The TreeLarch attains a height of 30m to 45m and a diameter of 1m or slightly more. and in favourable situations with a long, clean, cylindrical bole for two-thirds of its length. Essentially a natural tree of the mountains, it requires long, really cold winters for its best development; it is deciduous, and appears to depend upon a long winter rest for the ripening of its wood. In the UK the winters are either short or mild, and neither provide ideal growth conditions. For this reason, English larch is generally inferior to that grown naturally in the mountains.
The TimberThe heartwood is pale reddish-brown to brick-red in colour, sharply defined from the narrow, lighter-coloured sapwood. It is a very resinous wood, with clearly marked annual rings, a straight grain, and a fine, uniform texture. It is rather heavy, weighing 590 kg/m3 when dried.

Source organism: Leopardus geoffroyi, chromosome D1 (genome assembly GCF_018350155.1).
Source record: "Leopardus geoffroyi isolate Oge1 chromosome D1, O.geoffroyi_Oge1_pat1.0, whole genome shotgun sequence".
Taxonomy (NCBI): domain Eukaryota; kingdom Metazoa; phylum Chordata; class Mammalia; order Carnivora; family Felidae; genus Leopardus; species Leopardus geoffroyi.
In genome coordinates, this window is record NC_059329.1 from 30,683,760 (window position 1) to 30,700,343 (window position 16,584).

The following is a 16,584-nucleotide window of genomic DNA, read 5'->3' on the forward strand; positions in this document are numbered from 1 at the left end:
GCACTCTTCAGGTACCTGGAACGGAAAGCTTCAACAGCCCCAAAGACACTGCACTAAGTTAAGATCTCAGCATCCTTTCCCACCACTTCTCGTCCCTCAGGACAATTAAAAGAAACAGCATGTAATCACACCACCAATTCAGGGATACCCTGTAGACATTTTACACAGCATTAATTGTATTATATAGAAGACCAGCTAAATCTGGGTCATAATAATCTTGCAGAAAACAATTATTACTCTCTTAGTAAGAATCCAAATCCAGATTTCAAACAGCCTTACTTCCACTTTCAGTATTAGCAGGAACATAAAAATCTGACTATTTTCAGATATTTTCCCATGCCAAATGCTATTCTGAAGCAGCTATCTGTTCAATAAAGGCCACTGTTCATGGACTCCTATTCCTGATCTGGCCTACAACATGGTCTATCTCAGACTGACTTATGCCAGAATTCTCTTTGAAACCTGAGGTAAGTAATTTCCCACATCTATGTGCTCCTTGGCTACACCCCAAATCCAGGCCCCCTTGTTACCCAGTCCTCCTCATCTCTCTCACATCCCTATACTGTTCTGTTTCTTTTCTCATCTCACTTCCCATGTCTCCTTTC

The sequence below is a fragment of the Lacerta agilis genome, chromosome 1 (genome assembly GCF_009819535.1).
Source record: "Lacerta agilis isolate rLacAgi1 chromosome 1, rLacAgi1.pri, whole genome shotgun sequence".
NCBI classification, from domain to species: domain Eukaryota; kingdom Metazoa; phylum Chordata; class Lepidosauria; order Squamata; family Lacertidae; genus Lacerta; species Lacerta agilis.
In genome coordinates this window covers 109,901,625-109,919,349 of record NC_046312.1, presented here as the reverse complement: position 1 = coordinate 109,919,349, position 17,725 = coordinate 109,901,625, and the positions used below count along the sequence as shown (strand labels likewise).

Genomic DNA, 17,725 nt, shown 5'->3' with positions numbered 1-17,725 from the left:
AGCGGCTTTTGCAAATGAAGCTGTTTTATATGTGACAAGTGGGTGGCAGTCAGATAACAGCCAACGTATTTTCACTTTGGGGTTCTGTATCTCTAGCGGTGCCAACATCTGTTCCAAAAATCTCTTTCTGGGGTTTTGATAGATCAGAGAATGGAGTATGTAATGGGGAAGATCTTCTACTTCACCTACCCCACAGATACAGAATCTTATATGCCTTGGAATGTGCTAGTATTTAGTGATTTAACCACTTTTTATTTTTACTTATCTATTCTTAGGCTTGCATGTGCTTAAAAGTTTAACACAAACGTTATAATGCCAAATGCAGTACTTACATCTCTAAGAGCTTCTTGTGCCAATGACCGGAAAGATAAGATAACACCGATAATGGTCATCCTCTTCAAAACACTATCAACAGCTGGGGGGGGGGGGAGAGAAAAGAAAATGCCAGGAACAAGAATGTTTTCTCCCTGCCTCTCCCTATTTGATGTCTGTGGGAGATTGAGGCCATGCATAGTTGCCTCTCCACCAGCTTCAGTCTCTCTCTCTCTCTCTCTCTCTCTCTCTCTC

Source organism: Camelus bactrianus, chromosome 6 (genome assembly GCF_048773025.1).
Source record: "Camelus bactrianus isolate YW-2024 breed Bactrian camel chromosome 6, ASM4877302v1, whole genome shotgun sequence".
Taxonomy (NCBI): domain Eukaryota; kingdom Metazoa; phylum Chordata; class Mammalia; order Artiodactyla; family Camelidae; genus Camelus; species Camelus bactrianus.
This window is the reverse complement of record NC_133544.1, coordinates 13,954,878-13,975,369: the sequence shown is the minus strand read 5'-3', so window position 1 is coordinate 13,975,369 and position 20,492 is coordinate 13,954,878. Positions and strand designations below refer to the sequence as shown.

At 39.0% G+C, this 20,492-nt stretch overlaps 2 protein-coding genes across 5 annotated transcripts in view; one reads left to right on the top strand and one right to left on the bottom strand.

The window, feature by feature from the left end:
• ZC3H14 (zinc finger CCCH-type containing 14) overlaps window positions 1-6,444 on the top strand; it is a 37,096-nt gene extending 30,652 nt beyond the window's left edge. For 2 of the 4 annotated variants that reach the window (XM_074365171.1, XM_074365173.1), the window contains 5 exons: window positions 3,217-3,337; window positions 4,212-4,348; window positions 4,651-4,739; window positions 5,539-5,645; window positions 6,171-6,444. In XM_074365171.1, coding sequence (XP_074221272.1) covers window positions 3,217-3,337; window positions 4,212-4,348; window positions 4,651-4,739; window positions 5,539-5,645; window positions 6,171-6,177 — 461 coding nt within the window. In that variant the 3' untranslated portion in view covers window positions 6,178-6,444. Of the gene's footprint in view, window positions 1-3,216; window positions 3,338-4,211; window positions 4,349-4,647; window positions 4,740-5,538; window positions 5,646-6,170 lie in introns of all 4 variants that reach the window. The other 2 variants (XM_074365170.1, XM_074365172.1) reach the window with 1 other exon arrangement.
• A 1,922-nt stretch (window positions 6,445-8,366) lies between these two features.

DryingDries fairly rapidly with an inclination to distort and for knots to split and loosen.
StrengthA hard tough timber, it is about 50 per cent harder than Scots pine and slightly stronger in bending and toughness; in other strength categories it is about the same as for Scots pine.
Working QualitiesMedium - Saws, machines and finishes fairly well, but loosened knots may be troublesome. The wood takes the usual finishing media quite well, but it tends to split in nailing.
Latin NameLarix decidua, Larix europaea
Also known asEuropean larch
TreatabilityExtremely difficult, Moderately easy (Sapwood - Larch sapwood treatability may vary)
OriginBavarian to Swiss Alps, Poland, UK, Europe